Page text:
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Error Remedies (Modem Operation)

When you have a problem you should first find out what could have caused it. Besides AX25_MAC, it could be caused by the application using the driver, the modem, the SCC Card, DRSI, PAR96/PICPAR or YAM96 modem, or the transceiver.

This section focuses mainly on use with a modem.

AX25_MAC demands more from your PC compared to the use of a normal TNC. When your PC cannot live up to this demand you will be in trouble. To understand this I will explain how AX25_MAC works when sending and receiving.

When using packet radio the information is transmitted using a synchronous serial link. The PC's serial port can, when used in the normal way, only transmit asynchronous serial information using start and stop-bits which do not exist with packet radio. The serial port can therefore not be used in the normal way. This means AX25_MAC has to handle each and every bit itself: the serial port is only used as a simple latch which can store only one bit.

To enable AX25_MAC to handle the data in a predefined speed of, for example, 1200 bits/s it needs a accurate clock. To transmit the clock has to deliver 1200 ticks/s. The method used to receive data needs a clock which can deliver 3600 ticks/s which makes it possible to constantly synchronize on the received signal. AX25_MAC uses a software PLL. The modem RX line is sampled 3 times per bit to detect if the RX line changed from a logical 1 to 0 or 0 to 1. In the ideal situation such a change should only occur on every third sample. Due to inaccuracies the timing drifts away with respect to the sender. Since three samples are taken per bit the direction of the drift can be detected and compensated.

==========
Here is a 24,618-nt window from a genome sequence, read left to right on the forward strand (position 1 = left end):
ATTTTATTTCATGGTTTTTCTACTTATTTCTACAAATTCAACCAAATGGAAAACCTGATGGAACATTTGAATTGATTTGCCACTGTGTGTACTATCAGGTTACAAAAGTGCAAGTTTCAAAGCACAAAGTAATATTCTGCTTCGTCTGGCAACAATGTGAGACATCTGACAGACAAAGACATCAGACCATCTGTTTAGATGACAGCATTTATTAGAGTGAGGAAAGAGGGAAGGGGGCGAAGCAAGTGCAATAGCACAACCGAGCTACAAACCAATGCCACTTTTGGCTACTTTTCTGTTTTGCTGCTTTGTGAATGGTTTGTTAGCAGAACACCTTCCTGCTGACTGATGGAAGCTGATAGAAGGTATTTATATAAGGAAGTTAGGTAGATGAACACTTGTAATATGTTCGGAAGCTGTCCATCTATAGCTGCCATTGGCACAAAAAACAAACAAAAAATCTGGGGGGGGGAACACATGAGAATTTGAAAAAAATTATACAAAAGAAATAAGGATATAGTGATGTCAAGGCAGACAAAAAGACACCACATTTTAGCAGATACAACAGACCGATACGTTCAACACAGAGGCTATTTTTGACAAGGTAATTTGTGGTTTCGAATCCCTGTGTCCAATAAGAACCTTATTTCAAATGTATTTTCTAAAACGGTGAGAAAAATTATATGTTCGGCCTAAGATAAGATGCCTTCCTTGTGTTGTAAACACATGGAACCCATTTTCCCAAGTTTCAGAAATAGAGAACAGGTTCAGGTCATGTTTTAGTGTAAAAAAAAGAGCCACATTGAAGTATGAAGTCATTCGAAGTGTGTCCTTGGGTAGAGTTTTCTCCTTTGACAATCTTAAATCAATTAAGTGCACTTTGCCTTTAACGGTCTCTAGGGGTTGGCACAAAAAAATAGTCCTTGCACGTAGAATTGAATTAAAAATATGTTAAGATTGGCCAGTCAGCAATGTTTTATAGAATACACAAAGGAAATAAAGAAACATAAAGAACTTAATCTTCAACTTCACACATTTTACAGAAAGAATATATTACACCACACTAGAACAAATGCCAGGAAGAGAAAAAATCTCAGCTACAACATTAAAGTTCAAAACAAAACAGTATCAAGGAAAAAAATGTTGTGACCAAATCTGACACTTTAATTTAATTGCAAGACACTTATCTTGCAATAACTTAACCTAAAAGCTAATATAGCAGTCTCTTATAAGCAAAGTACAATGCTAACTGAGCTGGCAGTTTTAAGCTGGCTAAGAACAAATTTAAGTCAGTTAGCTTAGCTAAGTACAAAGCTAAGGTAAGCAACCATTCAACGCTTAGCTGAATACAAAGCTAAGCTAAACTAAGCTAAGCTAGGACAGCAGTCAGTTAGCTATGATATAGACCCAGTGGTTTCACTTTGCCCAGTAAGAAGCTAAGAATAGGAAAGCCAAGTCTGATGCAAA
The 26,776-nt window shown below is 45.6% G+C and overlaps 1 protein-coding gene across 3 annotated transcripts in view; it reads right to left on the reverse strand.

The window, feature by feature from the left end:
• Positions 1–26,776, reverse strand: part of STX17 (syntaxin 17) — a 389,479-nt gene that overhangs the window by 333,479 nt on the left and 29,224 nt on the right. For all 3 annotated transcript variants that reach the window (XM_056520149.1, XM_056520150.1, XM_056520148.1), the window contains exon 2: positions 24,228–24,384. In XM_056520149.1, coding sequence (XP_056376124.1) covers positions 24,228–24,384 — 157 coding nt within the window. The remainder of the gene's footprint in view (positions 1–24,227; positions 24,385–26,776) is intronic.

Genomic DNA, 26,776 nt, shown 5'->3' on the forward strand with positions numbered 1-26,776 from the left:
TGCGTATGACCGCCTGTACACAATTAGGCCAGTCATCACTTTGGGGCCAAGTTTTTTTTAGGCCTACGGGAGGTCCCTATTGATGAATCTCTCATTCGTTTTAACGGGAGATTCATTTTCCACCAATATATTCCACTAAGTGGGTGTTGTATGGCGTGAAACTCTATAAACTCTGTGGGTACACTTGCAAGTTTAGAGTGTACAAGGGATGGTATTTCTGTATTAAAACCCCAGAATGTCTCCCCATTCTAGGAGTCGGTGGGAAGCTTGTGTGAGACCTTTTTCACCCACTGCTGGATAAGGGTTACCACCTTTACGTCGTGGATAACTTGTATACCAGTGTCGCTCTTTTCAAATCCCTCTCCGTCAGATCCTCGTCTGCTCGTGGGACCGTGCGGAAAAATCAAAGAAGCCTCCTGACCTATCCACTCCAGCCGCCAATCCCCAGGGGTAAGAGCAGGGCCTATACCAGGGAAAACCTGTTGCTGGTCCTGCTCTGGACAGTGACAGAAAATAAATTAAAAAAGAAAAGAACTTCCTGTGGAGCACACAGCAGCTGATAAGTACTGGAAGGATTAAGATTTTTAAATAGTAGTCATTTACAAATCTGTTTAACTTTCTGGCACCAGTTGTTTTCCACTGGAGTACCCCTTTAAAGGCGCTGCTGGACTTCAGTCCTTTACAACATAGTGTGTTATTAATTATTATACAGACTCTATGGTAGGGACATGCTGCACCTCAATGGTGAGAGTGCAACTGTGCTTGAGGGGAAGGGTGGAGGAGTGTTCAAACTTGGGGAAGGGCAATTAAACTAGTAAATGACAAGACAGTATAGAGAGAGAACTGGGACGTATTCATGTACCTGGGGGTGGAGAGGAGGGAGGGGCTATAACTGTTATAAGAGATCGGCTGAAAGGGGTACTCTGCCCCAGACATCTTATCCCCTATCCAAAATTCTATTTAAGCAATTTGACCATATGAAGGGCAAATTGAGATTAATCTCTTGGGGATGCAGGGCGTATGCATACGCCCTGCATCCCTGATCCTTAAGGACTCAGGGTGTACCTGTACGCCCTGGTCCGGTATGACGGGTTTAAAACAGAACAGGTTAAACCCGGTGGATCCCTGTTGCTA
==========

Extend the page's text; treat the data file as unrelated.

As accurate clock I used the PC's internal timer which is present in any PC and is normally used for the date/time in DOS. AX25_MAC re-programs the timer to supply an timer-interrupt 3600 times per
second. The interrupt handler (the so called Interrupt Service Routine, ISR) will take control over the CPU and suspend what ever was executing at that moment and will call the functions which take care of sending and receiving. It is inevitable this can only work correctly if all the interrupts are handled in a steady repetition and without too much delay. This will be a problem when running Windows or OS/2, that's the reason why it does not work right when using these systems.

If you compare the load on the PC caused by AX25_MAC compared to a TNC, AX25_MAC will cause a 30 times higher load when using the same baudrate, using 1200 baud it can be compared with a 36000 baud TNC on your PC, which gives problems on a lot of slow PCs. Luckily enough for
us, PCs are getting faster and faster, so this has become a less of a problem over the years. The timing inaccuracies are causing most problems nowadays when AX25_MAC doesn't run under plain DOS. This is still a big difference between using AX25_MAC or using a TNC.

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